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Not necessary. If 2,3,5,7 are the factors of p, p is not a product of 4 (since 4 is not a factor of p). However, if 2,3,5, and 7 are the only prime factors of p, then p may be a multiple of 4 if the power of 2 in the product is 2 or more.
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Not necessary. If 2,3,5,7 are the factors of p, p is not a product of 4 (since 4 is not a factor of p). However, if 2,3,5, and 7 are the only prime factors of p, then p may be a multiple of 4 if the power of 2 in the product is 2 or more.

What if the question becomes, 2,3,5,7 are the only factor, not only prime factor. Is P then the product of the 4?

Not necessary. If 2,3,5,7 are the factors of p, p is not a product of 4 (since 4 is not a factor of p). However, if 2,3,5, and 7 are the only prime factors of p, then p may be a multiple of 4 if the power of 2 in the product is 2 or more.

What if the question becomes, 2,3,5,7 are the only factor, not only prime factor. Is P then the product of the 4?

Hi score780, I'm afraid this question doesn't really make sense. 2, 3, 5 and 7 cannot be the only factors of some number p, because the number 1 is a factor of all numbers, and so is the number p itself. In this case, the number needs to be, at a minimum, 2x3x5x7 which is 210. 210 has a lot more factors than these 4 numbers. I'm pretty sure the question should mention that these are the only prime factors of p. If that's the case, then p can be the product of these four numbers, or any multiple of that number (i.e. 210, 420, 630, etc). So no if they are the only prime factors then it doesn't guarantee anything.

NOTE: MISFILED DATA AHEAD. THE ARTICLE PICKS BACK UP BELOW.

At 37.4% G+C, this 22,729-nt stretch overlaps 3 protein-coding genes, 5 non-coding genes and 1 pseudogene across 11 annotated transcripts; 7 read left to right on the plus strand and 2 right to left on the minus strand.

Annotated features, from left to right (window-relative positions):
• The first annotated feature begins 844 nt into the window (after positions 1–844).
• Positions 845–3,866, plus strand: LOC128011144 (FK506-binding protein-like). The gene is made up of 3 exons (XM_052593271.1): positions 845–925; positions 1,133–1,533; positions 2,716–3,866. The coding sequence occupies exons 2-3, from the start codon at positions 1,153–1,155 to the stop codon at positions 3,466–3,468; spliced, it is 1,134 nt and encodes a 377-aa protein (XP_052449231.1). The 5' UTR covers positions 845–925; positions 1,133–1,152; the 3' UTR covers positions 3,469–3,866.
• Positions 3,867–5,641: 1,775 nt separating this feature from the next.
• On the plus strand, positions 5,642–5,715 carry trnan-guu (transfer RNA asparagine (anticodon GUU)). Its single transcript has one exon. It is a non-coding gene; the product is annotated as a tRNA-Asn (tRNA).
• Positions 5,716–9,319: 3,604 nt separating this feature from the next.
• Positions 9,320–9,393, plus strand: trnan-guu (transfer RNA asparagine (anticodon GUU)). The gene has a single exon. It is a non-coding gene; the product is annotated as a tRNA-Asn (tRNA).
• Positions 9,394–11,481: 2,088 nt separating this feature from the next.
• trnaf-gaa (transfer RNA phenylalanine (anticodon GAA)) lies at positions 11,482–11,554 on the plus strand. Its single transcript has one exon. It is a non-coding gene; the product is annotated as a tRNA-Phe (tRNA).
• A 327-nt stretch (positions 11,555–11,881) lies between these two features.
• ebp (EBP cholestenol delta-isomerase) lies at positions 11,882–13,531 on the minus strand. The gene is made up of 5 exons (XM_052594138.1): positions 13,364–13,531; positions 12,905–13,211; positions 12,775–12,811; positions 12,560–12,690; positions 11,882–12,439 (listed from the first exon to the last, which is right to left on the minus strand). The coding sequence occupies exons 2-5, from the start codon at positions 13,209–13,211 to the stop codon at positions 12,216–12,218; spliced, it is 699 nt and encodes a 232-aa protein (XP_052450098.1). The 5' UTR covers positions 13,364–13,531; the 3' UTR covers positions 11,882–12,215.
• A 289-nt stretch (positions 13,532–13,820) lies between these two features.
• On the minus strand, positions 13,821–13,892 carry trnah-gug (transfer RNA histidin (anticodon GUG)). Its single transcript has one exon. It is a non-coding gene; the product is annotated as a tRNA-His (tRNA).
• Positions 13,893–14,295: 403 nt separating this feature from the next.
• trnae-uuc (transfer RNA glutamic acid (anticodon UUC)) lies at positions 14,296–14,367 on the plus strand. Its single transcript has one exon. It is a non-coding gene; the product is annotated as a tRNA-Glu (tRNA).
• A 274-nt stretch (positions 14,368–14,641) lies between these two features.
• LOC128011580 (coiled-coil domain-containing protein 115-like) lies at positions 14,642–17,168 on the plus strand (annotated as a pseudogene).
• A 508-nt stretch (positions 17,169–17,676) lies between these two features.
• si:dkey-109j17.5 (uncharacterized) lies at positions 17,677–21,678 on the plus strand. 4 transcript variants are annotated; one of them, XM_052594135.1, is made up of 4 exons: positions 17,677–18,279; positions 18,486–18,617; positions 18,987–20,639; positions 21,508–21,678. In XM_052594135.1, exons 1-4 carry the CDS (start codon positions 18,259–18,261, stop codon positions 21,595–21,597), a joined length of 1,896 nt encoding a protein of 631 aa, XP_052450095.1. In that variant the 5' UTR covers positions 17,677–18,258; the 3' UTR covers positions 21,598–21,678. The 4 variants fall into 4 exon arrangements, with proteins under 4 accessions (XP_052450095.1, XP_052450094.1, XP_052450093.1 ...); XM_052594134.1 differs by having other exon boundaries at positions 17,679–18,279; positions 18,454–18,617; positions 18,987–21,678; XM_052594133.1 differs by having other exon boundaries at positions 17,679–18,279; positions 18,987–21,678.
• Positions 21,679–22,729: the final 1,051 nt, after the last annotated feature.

Be careful with factors, they always come in pairs (special case for perfect squares ) The factors of a number that has 2, 3, 5 and 7 as factors are at a minimum:

1 and 210 2 and 105 3 and 70 5 and 42 6 and 35 7 and 30 10 and 21 14 and 15

Be careful with factors, they always come in pairs (special case for perfect squares ) The factors of a number that has 2, 3, 5 and 7 as factors are at a minimum:

1 and 210 2 and 105 3 and 70 5 and 42 6 and 35 7 and 30 10 and 21 14 and 15

Hope this helps! -Ron

Hi Ron, yes very clear. I am just confused about the pairs you mentioned at the end about perfect squares and pairs of factors. Can you please help me understand?

Hi Ron, yes very clear. I am just confused about the pairs you mentioned at the end about perfect squares and pairs of factors. Can you please help me understand?

Hi score780, yes of course. I only wanted to draw attention to the fact that factors always come in pairs, so if you want to find all the factors of 20 you go find 1 and 20, 2 and 10 and 4 and 5. These numbers all multiply together to produce 20. The factors of 20 are thus, in order: 1, 2, 4, 5, 10 and 20. Each number has a pair with which it produces the original number.

For perfect squares (say 36), then the multiples become: 1 and 36 2 and 18 3 and 12 4 and 9 6 and 6.

That is, all the factors are paired up, except for 6, which is paired up with itself. the factors of 36 are thus 1, 2, 3, 4, 6, 9, 12, 18 and 36. This is an odd number (nine factors) because it is a perfect square. 2 clearly pairs up with 18 to result in 36, and 9 pairs up with 4, but for perfect squares there will be one factor paired up with itself.

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